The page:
Air New Zealand has rolled out new seats for its new Boeing 787 Dreamliner aircraft that will allow even those traveling in economy class to get some sleep on a lie-flat bed.

The new seat design is Air New Zealand’s first major cabin transformation in 20 years. The airline said in a release that it had responded to “overwhelming” customer feedback on the importance of sleep and need for more comfort and space, and had conducted over five years’ research on what passengers need.

The new Dreamliners are due to arrive in 2024.  The airline said the new seat designs will provide Air New Zealand customers plenty of options with the level of comfort they want to fly in, regardless of  their booking class.

Greg Foran, Air New Zealand chief executive officer said that New Zealand’s geographical location puts the airline in a uni​​que position to lead on the ultra-long haul flight experience. 

“We have zeroed in on sleep, comfort, and wellness because we know how important it is for our customers to arrive well-rested. Whether they are heading straight into a meeting, or to their first holiday hotspot - they want to hit the ground running,” Foran said.

Foran added: "It's a proud moment to finally unveil five years of hard mahi, in what truly is a cabin of possibility. One that will provide customers with options to get some shut eye wherever they're sitting."

Skynest

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Air New Zealand's Skynest. Credit: Air NZ

Perhaps the biggest game-changer in all of Air New Zealand’s seat design is the Skynest, created for passengers traveling in Economy. 

The Skynest would be the first airline sleeping pods for economy travelers. Air New Zealand first announced the concept of the Skynest in 2020. 

"We wanted to offer our Economy customers a lie-flat option and that's how Skynest was born. It's going to be a real game changer for the economy travel experience," Foran said.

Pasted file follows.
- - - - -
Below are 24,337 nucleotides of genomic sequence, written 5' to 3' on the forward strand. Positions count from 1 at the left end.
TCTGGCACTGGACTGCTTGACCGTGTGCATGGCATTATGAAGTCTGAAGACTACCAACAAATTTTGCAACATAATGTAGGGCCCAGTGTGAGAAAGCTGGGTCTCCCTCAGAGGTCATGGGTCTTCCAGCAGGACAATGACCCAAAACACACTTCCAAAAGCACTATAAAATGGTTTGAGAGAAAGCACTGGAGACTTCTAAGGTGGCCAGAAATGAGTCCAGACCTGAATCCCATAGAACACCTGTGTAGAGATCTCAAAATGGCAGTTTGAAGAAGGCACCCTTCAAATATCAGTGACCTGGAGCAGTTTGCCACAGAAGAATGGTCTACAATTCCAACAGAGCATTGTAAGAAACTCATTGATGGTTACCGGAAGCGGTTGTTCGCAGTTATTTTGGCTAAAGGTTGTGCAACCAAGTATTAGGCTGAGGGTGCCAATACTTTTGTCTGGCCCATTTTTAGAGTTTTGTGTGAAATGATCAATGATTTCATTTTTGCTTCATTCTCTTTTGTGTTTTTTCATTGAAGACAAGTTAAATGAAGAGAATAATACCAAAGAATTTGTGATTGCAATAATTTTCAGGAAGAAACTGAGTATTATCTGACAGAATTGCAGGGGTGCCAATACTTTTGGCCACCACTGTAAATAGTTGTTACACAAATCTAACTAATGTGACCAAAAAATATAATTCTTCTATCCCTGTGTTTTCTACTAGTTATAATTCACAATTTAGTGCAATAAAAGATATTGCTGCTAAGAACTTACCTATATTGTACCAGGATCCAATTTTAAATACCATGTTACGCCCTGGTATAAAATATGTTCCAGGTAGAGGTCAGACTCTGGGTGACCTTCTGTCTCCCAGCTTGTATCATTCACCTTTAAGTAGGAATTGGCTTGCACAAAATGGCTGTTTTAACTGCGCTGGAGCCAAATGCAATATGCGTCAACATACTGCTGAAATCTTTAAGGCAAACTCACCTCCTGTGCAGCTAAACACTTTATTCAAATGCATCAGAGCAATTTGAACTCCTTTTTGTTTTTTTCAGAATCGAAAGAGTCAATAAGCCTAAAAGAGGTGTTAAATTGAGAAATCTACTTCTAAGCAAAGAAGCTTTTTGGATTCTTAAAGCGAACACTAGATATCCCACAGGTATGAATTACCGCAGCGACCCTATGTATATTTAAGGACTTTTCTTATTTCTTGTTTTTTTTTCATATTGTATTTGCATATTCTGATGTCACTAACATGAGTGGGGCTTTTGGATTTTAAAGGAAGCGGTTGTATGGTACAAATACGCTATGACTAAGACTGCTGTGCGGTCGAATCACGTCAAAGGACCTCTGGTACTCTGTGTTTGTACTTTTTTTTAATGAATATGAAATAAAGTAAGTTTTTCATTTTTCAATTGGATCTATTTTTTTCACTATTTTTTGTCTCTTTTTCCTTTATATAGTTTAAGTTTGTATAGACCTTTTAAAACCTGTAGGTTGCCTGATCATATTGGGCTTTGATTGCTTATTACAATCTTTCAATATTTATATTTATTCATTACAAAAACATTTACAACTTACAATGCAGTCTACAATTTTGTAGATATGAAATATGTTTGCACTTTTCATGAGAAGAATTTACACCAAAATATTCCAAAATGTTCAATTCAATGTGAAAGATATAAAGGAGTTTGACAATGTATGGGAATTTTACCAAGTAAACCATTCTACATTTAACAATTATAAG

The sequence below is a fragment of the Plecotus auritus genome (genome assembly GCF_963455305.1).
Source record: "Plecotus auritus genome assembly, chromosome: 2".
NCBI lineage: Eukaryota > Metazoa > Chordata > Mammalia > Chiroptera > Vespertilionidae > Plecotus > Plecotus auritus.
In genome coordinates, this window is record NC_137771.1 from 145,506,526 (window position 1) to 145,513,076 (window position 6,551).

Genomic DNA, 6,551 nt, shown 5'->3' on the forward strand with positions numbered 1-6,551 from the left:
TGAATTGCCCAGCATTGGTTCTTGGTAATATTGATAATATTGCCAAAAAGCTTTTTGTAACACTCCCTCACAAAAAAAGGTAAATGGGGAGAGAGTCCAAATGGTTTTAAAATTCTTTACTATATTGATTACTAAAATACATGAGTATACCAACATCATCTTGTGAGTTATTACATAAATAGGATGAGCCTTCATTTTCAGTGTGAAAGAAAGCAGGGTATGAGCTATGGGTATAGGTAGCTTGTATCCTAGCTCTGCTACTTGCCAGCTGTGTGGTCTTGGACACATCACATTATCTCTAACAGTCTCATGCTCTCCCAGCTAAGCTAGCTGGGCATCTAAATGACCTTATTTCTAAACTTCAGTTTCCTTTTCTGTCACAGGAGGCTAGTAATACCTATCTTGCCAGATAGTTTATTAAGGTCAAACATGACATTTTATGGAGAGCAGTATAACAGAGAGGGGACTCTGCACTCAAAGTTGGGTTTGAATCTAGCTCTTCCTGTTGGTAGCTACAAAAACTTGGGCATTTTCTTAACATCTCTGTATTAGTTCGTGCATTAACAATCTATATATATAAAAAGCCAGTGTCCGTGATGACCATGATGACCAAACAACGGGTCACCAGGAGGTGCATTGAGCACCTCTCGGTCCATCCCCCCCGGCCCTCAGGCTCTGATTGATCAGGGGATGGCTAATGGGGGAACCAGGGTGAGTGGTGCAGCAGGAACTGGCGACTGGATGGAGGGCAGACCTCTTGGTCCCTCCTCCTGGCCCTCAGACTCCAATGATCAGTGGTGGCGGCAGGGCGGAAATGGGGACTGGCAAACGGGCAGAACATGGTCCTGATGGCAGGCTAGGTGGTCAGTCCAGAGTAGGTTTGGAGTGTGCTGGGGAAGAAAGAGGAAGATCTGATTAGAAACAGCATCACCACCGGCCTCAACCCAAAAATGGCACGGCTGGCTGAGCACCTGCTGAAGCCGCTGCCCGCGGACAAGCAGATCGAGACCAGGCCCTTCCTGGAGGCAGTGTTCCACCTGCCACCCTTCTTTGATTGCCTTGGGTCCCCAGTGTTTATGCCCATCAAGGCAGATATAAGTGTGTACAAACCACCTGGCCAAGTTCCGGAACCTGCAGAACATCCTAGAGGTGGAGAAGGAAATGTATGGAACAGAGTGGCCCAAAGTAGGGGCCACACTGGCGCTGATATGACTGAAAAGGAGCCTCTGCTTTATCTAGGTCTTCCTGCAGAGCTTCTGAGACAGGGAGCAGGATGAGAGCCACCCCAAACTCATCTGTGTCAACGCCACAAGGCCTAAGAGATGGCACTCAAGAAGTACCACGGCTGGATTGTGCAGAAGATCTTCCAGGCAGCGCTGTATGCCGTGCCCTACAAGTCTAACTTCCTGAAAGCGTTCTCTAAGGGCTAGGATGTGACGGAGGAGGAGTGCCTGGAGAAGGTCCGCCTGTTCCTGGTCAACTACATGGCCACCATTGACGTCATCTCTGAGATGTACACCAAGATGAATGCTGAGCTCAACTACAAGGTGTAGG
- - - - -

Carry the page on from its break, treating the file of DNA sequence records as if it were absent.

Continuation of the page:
Economy Skycouch

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Air New Zealand's Economy Skycouch. Credit: Air NZ

Although not a new design, the Skycouch option will be retained on the new Dreamliner aircraft. First introduced in 2010, it was dubbed the “Cuddle class” by the media as it was originally intended for two adult passengers to lie side by side. 

This option allows passengers to book a row of economy seats, so they can have multiple options for the space. It has since proven to be a popular option for those traveling with children, so it’s no surprise that this option will be available on the new Dreamliners. 

Premium Economy

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Air New Zealand's Premium Economy Credit: Air NZ

The new premium economy seats are designed to offer more privacy and protected space where passengers can recline at leisure without interrupting the person behind.

Business Premier

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Air New Zealand Business Premier. Credit: Air NZ

The new feature in Air New Zealand’s Business Premier seats is the option for middle row passengers to open their space to share the experience with a companion. 

Business Premier Luxe

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Air New Zealand Business Premier Luxe. Credit: Air NZ

These are the best seats in the house when you travel on Air New Zealand’s new Dreamliner fleet. The Business Premier Luxe offers all the amenities and space found in the Business Premier, with an added luxury of a fully closing door and space to dine for two. 

Sustainability

The airline has also added a Sky Pantry to the Premium Economy and Economy cabins, so passengers can stretch their legs, grab a bite to eat and hydrate at their leisure throughout their flight.

Air New Zealand said that sustainability has been at the heart of the design process of the new seats. The airline said that by using modern fabrics, rather than leather, it has saved around one kilogram in weight per Business Premier and Premium Economy seat, reducing overall carbon emissions. 

In Premium cabins, the airline will also switch to serviceware that is 20% lighter, helping to reduce carbon emissions, and in Economy, the new serviceware will reduce plastic dishes used inflight by 28 million every year.

The eight Boeing 787-9 Dreamliners arriving from 2024 and retrofitted current 787-9 fleet will have either eight or four Business Premier Luxe seats, 42 or 22 Business Premier, 52 or 33 Premium Economy, 125 or 213 Economy seats, and specifically on the ultra-long haul aircraft, six Skynest sleep pods.